There are many forms of sun salutations, and it’s easy enough to find a tutorial online if you don’t already have a favorite. In general, Sun Salutations include a relatively vigorous sequence of postures that are linked together through breath. The deep breathing and dynamic movement of the sun salutation generally includes some form of backbend and forward fold, which allows the belly to open and close while getting the circulation going and calming the nervous system, so this series really hits all our points at once. It’s also an excellent warm up for other postures.
Side bends are especially helpful for opening up the belly and encouraging the cycle of digestion. You may find this especially beneficial if you stretch the right side first, then the left.
From seated or standing, as you inhale, reach your arms up to the sky. Interlace your fingers except for the first one, so you are making a finger gun with your hands. As you exhale, lean your body over to the left, stretching your right side. Gently draw your tailbone down, and root your feet or your sit bones to the earth. Take 3-5 breaths, then switch sides.
The psoas is a muscle that runs all the way from the low back ribs through the front, attaching at the inner thigh. It runs right through the guts, and if it is particularly tight, it can compress the belly and mess with digestion. Bonus—stretching the psoas can help to reduce stress as well. Here’s how to do the pose:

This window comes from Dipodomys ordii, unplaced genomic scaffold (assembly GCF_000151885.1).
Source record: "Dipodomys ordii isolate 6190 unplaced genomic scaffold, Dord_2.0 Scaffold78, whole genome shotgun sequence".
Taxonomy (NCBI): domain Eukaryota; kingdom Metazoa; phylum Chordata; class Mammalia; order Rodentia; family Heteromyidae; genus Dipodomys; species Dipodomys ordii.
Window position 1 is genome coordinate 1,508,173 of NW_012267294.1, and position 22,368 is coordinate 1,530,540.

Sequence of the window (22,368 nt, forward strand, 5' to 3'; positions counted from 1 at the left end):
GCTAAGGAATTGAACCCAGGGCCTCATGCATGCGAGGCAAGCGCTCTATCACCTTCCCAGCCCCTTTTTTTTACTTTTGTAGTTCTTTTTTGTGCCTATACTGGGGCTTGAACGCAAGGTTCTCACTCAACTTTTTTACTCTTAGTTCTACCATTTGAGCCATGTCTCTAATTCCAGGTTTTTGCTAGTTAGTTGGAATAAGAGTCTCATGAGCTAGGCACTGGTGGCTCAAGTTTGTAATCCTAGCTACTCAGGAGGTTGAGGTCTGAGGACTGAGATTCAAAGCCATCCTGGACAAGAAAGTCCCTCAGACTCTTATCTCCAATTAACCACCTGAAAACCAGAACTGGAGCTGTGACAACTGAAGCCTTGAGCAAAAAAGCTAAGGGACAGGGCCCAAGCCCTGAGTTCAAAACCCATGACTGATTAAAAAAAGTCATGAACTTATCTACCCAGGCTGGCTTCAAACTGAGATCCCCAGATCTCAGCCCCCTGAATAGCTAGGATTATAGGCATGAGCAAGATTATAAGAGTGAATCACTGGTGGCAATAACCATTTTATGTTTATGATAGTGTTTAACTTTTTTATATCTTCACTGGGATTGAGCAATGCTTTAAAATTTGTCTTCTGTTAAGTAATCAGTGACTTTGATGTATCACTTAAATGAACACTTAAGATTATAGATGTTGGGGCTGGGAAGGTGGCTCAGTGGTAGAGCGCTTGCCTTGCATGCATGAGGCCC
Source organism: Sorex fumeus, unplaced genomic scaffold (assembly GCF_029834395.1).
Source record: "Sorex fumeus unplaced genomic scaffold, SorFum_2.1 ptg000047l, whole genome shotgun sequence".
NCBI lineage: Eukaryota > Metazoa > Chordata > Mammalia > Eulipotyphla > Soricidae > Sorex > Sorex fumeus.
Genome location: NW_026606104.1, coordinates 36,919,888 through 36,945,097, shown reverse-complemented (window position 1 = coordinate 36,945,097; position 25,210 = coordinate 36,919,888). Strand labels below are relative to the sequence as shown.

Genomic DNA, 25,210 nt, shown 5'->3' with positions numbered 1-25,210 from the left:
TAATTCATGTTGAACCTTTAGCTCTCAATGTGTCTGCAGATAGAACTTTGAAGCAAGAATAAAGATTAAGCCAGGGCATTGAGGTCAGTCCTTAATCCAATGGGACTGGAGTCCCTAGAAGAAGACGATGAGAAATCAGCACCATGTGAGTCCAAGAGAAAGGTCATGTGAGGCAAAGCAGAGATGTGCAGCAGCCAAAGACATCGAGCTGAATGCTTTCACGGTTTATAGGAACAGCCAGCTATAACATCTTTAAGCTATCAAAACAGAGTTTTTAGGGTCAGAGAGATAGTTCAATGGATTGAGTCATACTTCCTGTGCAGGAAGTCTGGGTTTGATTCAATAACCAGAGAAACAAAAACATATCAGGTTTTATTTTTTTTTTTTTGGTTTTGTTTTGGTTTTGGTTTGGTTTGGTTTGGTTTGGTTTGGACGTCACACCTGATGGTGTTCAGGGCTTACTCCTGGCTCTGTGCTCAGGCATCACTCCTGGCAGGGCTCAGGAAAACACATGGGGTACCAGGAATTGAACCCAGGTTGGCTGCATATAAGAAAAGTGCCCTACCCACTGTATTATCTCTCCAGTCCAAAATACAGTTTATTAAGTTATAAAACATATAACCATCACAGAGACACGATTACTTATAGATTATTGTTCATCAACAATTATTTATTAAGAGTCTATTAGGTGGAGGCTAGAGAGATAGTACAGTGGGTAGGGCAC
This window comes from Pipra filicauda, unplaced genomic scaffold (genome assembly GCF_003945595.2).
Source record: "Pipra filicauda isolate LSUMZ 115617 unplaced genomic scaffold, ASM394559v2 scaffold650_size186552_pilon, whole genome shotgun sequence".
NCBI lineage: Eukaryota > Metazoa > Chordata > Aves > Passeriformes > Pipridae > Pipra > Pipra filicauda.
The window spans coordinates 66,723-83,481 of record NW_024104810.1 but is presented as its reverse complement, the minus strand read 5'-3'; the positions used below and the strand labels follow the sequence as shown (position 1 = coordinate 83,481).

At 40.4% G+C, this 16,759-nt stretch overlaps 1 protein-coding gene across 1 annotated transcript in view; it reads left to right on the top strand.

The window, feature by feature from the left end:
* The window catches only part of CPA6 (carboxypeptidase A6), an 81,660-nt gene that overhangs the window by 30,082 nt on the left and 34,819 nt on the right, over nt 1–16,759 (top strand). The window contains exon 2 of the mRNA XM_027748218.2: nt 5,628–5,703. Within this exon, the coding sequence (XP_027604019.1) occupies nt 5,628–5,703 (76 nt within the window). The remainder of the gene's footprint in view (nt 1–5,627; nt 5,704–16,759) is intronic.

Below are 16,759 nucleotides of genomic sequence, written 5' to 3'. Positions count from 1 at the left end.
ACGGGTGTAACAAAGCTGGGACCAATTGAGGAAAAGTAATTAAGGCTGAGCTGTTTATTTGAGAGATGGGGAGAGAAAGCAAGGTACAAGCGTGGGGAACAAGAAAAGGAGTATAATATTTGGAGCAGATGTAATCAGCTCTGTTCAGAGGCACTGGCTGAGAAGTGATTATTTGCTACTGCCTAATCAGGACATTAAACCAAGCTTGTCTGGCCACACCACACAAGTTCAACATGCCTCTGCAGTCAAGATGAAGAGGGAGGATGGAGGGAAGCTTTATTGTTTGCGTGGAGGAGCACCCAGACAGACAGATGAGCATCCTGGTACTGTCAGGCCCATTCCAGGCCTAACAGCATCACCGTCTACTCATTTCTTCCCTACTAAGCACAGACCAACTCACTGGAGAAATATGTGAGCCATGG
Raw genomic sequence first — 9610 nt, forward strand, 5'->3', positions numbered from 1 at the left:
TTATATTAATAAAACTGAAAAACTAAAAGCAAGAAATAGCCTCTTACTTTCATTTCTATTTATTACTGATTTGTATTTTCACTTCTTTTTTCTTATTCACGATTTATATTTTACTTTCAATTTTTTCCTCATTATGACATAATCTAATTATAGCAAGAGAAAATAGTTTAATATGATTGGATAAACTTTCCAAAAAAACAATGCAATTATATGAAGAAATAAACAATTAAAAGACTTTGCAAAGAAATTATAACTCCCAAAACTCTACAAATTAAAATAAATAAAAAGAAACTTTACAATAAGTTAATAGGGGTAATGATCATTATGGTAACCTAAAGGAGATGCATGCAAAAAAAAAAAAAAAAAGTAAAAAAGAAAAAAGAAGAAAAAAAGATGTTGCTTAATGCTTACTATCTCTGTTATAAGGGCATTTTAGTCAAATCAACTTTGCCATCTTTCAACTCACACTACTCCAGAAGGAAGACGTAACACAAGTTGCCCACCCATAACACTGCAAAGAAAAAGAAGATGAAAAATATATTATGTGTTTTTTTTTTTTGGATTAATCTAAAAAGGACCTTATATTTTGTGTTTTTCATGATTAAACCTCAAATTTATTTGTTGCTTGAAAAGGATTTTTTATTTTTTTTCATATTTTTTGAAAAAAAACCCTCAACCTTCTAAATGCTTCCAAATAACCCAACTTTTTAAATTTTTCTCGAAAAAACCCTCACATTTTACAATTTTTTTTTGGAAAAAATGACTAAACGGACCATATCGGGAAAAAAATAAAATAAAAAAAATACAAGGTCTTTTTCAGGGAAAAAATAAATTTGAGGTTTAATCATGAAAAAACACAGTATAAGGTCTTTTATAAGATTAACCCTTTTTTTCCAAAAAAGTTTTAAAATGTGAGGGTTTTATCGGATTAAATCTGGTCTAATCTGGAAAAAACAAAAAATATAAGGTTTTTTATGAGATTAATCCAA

Stand at the top of your mat. Step your right foot back about a leg’s length or a little less. Feet should remain about hips width apart. Let your right foot turn out about 45 degrees so that your heel comfortably rests on the floor. With both legs straight, press your back heel into the ground, engage your glutes, and tuck your tailbone under. Keep all that, and then bend into your front knee until you feel the front of your thigh stretching. If your knee goes past your ankle, you need to lengthen the stance. Reach your arms up to the sky and breathe deeply into your back. Don’t try to backbend too much, focus on tucking the tailbone and keeping the stretch on the front of the thigh or a bit into the belly. If you like, you could add a side bend, stretching to the left, away from your back leg. Hold for 5-10 breaths, then switch sides.
Squats are great for a lot of reasons, though they can be a little hard on the knees. If we can get into a full squat, the thighs press against the sides of the belly, and the pelvis is gently encouraged to open at the bottom, which can encourage movement through the digestive system.
In fact, ideally when you have a bowel movement, it’s physiologically easier for your body to do so if you are in a slight squat—feet wide, knees above hips. This is especially important if you have hemorrhoids. All you need is a small stool or ottoman to raise your feet a bit when you sit on the toilet.